Wednesday, June 22, 2011


I have received feedback from many people that I am a good planner. I've often rejected this compliment because it seems like a softer way of saying someone is uptight or boring.  Spontaneous people have the reputation of being more fun. Planners are seen as the antithesis of spontaneous and therefore not fun. Even worse in the work world, being called a good planner is often a compliment for someone who is not considered a "high-level thinker" i.e. not management material.

As I've reflected on the type of planning I do, however, I have come to realize that it is a very high level thinking skill. Through this reflection, I've developed the following definition: effective planning is the ability to project your mind in the future in order to influence outcomes in a direction you desire. Planning requires the mental acuity to be able to identify and evaluate the many possible pathways to an outcome. It also requires the flexibility and the humility to understand that many things that happen along the way are uncontrolled variables that may affect intended outcomes in unexpected ways.

I grew up in an environment where my primary care givers consistently told me all the things that I couldn't do. There were a lot of artificial limits placed on my life at an early age that were rooted in fear or in a rigid sense of how things were supposed to be (for example, girls don't play sports). Because of these limits, I developed a strong sense of determination to work doggedly to accomplish the things I want to accomplish, and a refusal to accept barriers or detours as a permanent "no" to an outcome I want. There will always be challenges. A good plan will address these. In fact, you don't need plans for things that are easy for you. In those cases the logical steps to get where you want to go are already ingrained in you.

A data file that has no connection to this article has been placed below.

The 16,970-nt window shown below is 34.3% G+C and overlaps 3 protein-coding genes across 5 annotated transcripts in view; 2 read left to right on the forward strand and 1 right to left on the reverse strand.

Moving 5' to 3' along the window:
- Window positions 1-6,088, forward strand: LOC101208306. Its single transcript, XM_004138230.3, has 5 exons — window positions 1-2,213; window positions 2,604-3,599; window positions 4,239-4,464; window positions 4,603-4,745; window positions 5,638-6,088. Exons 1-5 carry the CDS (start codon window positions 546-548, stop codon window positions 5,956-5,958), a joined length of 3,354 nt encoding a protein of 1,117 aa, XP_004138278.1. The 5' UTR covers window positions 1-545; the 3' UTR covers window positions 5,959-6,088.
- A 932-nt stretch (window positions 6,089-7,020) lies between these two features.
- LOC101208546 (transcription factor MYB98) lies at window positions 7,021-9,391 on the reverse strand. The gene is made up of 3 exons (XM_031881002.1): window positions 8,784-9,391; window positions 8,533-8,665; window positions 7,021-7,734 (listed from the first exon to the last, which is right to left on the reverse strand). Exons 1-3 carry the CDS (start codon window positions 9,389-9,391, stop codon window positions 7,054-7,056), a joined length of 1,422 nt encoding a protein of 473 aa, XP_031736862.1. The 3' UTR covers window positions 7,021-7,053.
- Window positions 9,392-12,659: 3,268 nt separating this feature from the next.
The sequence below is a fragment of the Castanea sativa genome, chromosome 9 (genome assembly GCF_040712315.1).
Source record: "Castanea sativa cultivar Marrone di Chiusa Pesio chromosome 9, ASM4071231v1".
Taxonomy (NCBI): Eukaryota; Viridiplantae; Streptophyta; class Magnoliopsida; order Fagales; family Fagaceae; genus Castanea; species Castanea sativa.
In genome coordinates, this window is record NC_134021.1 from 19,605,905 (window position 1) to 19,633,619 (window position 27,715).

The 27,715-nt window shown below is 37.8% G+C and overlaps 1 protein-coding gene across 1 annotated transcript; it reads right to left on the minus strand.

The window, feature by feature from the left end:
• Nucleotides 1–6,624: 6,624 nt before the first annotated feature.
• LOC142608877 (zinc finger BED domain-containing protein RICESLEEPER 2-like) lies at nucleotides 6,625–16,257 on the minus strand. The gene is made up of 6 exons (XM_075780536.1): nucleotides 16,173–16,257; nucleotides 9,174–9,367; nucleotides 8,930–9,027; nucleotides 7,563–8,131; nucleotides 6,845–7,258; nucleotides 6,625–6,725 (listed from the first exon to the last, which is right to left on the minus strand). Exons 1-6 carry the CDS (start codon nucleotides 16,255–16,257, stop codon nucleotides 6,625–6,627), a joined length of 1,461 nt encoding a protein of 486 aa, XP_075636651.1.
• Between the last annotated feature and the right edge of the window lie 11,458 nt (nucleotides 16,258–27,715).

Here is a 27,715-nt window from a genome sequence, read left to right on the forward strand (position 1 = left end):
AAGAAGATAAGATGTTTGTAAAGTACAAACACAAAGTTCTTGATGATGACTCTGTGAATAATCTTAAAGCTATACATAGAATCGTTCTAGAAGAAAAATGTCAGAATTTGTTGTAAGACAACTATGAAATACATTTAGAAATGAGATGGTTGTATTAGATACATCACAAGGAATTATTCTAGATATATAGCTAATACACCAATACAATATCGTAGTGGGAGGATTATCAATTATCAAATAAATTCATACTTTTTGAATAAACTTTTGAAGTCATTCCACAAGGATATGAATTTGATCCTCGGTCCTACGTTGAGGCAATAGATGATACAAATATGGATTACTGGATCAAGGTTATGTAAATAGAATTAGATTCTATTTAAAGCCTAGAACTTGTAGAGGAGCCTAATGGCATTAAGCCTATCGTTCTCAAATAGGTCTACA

Planning is for the hard things, the unclear things, the scary things, and the things that are so important that they are entwined with your life's purpose. A good plan is a declaration of strength and purpose in the face of uncertainty. A good plan says, "This is my life and I have no intention of wasting it."

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